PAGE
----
Gel nails- good or bad?

Like other types of manicures, gel nails have advantages and disadvantages with respect to others that must be taken into account when deciding to become one. Recently emerged a new trend in the world of manicure: gel nails. Unlike conventional manicures, gel nails are more durable and make life more convenient. For some, it’s a miracle, a lifesaver. For those who have never gone through the process, a gel manicure basically works like this:  Several base coats are dried under an ultraviolet lamp, followed by layers of nail polish and a top coat.

To remove the ultra-resistant gel manicure, you should have your nails soaked in acetone for some time before acting. The result is a glaze with perfect appearance and dazzling designs.In this, the expert mentions that by irregular methods of taking out the gel nails may cause some harmful effects produced by the continuous application of gel nails. However, some nail stylist has a sceptical opinion when it comes to gels. They claim that the process has results that may look beautiful for two weeks, but can cause long-term damage to the natural nail. Have a look at MsMee.com.

Many manicurists put their clients’ nails and hands to soak in acetone, which dries and stings fingernails and fingers. Recognized brands advise against soaking the acetone hand as company policy to minimize damage to the hands. Other stylists polish too much, often leaving the surface of the nail natural fine and unprotected, needing almost a year for the healing process.Damage to the nails is a common concern among users of the gel manicure. A study in the Journal of Cosmetic Dermatology uses two different technologies to measure the thickness of the nail before and after the gel manicure. Both scanners showed a thinning of the surface of the nail after the manicure.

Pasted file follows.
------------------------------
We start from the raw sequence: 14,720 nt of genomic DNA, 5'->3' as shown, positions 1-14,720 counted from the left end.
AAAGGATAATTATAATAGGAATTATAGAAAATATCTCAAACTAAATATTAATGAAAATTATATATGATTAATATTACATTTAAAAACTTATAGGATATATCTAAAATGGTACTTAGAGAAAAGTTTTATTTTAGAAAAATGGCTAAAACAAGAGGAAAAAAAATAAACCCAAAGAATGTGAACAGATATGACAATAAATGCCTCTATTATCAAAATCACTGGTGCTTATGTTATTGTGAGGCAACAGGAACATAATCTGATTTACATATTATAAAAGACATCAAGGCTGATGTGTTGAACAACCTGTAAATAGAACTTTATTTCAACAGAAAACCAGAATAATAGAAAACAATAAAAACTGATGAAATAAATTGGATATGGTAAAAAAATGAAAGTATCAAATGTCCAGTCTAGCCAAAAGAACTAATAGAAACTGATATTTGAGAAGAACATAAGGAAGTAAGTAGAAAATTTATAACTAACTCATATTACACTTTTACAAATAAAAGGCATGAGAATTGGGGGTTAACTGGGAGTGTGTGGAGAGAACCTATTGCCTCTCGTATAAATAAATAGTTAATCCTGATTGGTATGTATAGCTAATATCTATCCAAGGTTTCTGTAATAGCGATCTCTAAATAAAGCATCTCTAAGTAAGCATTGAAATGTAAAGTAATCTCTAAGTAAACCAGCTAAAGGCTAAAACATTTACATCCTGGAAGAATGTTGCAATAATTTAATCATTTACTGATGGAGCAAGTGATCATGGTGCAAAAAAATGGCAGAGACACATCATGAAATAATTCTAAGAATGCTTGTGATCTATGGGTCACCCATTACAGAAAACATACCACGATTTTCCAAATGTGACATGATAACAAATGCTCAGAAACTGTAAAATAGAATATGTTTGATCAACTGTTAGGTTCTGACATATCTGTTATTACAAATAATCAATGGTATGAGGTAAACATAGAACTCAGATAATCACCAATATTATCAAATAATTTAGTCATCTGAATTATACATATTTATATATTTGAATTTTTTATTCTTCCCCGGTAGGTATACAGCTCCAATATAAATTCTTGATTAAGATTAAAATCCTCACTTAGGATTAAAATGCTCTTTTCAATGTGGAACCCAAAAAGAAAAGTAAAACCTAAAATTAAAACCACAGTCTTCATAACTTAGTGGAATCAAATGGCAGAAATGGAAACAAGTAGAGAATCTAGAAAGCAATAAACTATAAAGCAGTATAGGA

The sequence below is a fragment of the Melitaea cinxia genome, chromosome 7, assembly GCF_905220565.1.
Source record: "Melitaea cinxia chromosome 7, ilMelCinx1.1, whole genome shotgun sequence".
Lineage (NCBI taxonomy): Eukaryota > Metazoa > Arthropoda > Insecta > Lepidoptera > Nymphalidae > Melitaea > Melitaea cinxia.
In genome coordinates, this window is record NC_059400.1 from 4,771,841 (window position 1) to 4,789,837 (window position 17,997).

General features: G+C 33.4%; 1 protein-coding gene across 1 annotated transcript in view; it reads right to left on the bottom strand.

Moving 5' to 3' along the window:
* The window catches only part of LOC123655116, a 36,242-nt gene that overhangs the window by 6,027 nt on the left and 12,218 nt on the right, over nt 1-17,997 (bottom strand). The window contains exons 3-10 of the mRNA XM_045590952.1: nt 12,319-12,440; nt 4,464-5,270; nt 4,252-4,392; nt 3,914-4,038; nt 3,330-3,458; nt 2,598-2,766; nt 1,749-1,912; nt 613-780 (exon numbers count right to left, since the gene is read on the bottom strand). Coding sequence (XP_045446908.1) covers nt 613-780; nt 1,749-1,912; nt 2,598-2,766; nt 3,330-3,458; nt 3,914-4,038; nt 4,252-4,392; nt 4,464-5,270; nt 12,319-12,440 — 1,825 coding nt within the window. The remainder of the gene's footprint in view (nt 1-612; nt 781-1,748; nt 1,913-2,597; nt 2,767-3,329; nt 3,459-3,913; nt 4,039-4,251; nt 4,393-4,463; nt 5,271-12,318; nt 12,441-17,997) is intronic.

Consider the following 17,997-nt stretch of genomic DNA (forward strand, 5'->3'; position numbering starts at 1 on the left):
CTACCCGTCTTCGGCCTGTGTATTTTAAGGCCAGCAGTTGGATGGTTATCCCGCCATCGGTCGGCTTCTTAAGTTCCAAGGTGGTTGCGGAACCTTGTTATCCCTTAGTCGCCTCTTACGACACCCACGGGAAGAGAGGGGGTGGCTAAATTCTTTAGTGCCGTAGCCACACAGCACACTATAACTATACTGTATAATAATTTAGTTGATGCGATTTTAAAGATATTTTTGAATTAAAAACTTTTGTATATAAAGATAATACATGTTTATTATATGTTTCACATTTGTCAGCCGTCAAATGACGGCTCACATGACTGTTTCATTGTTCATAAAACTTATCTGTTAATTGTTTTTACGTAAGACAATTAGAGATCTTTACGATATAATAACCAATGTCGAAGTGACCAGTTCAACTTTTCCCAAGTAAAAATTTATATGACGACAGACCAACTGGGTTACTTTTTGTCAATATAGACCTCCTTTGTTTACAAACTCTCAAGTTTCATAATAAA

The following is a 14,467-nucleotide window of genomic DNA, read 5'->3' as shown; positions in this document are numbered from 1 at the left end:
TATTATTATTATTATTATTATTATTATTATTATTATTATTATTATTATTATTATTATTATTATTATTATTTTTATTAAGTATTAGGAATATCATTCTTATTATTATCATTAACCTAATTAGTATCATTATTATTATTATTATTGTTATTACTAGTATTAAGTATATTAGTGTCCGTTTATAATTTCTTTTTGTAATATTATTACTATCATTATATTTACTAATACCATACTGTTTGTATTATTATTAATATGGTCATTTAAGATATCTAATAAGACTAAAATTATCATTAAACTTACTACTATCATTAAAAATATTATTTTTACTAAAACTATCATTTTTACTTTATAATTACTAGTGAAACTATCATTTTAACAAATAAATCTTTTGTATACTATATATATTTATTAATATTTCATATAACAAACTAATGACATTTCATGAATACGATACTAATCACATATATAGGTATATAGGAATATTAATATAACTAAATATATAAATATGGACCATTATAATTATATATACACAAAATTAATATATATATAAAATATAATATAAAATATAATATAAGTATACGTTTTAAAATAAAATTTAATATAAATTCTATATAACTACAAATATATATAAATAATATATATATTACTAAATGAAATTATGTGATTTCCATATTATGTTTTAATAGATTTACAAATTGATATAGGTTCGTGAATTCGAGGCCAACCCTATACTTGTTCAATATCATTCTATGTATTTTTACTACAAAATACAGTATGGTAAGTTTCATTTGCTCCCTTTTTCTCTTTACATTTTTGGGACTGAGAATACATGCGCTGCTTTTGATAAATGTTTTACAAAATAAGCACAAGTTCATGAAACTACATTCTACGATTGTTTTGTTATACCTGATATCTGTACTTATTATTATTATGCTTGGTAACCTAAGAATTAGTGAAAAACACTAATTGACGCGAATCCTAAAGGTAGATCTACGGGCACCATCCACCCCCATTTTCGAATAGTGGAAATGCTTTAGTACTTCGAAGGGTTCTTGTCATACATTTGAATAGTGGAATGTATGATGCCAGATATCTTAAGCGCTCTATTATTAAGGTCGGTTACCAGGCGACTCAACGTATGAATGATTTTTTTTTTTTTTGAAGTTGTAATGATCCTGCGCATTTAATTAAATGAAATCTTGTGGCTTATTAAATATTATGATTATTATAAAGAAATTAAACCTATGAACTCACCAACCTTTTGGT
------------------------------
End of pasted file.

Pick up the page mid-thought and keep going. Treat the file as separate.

There is a renowned dermatologist, who points out that “regular application of acetone to the nail surface and its polishing are also potentially damaging to the nail surface in the long term.” Acetone is usually avoidable with regular manicures, especially if the client is provided with a less harmful option.On the other hand, there is also talk about the convenience of using UV light. Submitting to UV light on a regular basis is not recommended. (Remember the constant warnings of how bad UVA rays are for the skin and how important it is to protect themselves with them with sunscreen, and also the controversy about the use of UVA tanning machines). Well, this is the same light, the same UVA rays.

The more times the gel manicure is performed, the more UV exposure accumulates and the subsequent risk of skin cancer increases. In addition, most people do not know that the UV light needed to dry the gel nails is 3-5 times stronger than that of a solarium.So what do you think are you planning to get the gel nails over your natural nails or not?

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